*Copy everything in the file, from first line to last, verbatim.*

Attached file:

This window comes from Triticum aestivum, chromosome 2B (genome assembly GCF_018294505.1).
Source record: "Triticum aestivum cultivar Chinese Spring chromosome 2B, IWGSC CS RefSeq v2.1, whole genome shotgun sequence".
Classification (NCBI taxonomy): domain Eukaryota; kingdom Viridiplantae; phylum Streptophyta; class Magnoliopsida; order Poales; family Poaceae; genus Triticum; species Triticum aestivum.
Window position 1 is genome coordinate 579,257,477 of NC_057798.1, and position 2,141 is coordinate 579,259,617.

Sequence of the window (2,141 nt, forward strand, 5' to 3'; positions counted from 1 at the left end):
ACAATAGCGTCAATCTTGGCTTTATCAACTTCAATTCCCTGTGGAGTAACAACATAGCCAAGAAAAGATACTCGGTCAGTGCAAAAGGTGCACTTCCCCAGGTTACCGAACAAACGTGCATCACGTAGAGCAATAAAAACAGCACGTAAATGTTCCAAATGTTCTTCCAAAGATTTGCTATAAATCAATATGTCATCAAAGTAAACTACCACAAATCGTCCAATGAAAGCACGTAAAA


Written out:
This window comes from Triticum aestivum, chromosome 2B (genome assembly GCF_018294505.1).
Source record: "Triticum aestivum cultivar Chinese Spring chromosome 2B, IWGSC CS RefSeq v2.1, whole genome shotgun sequence".
Classification (NCBI taxonomy): domain Eukaryota; kingdom Viridiplantae; phylum Streptophyta; class Magnoliopsida; order Poales; family Poaceae; genus Triticum; species Triticum aestivum.
Window position 1 is genome coordinate 579,257,477 of NC_057798.1, and position 2,141 is coordinate 579,259,617.

Sequence of the window (2,141 nt, forward strand, 5' to 3'; positions counted from 1 at the left end):
ACAATAGCGTCAATCTTGGCTTTATCAACTTCAATTCCCTGTGGAGTAACAACATAGCCAAGAAAAGATACTCGGTCAGTGCAAAAGGTGCACTTCCCCAGGTTACCGAACAAACGTGCATCACGTAGAGCAATAAAAACAGCACGTAAATGTTCCAAATGTTCTTCCAAAGATTTGCTATAAATCAATATGTCATCAAAGTAAACTACCACAAATCGTCCAATGAAAGCACGTAAAA